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Mueller’s team is starting to push back against William Barr’s summary
Members of Mueller’s team are apparently frustrated.
Members of the team assembled by Special Counsel Robert Mueller believe the summary released by Attorney General William Barr does not go far enough in laying out its findings, according to multiple reports.
The New York Times reports that some members of Mueller’s team believe Barr’s initial four-page letter summarizing the Mueller report should have included more of their material.
Meanwhile, according to the Washington Post, evidence gathered by the team regarding whether President Donald Trump obstructed justice was “alarming and significant,” with one person telling the newspaper the evidence was “more acute” than Barr let on.
Late last month, Barr’s summary report stated that Mueller’s team found that the Trump campaign did not collude with Russia during the 2016 election, but said the evidence did not exonerate the president on the issue of obstruction of justice.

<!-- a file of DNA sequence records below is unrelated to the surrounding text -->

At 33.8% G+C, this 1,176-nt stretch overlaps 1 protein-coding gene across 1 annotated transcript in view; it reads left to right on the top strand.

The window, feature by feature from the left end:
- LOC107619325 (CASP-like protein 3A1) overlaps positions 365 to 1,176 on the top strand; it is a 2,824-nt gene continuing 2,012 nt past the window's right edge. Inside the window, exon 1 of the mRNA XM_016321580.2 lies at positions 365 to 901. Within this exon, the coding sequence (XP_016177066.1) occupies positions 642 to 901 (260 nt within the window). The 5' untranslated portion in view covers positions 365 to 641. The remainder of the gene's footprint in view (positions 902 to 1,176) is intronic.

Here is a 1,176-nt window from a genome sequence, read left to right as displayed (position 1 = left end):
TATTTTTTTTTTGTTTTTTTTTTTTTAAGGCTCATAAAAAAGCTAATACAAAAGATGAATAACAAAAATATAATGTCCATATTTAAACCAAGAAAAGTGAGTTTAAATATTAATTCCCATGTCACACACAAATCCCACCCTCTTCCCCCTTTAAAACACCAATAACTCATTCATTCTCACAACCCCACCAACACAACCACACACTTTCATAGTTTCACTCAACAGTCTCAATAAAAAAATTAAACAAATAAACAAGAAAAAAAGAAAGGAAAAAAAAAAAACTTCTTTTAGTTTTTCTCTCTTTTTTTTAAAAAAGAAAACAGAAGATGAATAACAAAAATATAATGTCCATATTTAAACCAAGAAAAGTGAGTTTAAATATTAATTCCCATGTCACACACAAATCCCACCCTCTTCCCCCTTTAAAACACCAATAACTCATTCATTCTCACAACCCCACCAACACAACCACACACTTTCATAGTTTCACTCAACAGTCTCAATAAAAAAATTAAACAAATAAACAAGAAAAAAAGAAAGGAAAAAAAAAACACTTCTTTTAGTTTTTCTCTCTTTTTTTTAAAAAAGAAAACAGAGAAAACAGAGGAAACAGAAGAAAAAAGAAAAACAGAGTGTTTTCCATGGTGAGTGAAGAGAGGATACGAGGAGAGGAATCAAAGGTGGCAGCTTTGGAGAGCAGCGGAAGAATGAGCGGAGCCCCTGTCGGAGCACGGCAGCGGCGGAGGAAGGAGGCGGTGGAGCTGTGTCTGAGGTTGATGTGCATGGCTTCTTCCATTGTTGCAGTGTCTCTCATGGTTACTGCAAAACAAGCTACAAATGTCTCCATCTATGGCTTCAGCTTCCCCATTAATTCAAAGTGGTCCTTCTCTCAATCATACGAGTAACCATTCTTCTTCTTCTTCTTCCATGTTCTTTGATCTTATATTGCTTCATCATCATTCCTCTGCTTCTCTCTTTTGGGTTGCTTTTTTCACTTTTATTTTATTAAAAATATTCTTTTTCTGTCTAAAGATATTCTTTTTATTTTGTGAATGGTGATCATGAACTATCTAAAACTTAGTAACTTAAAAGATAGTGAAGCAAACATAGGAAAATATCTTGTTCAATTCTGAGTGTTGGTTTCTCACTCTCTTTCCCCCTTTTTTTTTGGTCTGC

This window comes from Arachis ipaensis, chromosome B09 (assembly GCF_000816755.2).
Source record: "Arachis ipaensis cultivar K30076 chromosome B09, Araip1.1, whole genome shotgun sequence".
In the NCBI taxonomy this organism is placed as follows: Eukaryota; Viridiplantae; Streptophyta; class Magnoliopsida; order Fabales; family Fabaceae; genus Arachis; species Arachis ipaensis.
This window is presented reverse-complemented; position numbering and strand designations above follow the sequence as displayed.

The Times notes that some members of the special counsel’s team believe that Barr’s report will shape the narrative that Americans believe before all of the report’s contents become public.
Barr told lawmakers that the report would be made public by mid-April, according to the Times.
White House Press Secretary Sarah Sanders weighed in on the reports on Thursday morning, dismissing Democrats as sore losers.
“Democrats continue to show day in and day out that they’re nothing but sore losers,” she said during an interview on Fox & Friends. “At some point they have to realize that they have been beat by President Trump in the 2016 election, they’re getting beat by him day in and day out on issues that actually matter, and I think they are a sad excuse for a political party right now. And at some point they have to decide that they want to actually govern and they actually want to change things and make America better and join the president in those efforts.”
Andrew Wyrich is a politics staff writer for the Daily Dot, covering the intersection of politics and the internet. Andrew has written for USA Today, NorthJersey.com, and other newspapers and websites. His work has been recognized by the Society of the Silurians, Investigative Reporters & Editors (IRE), and the Society of Professional Journalists (SPJ).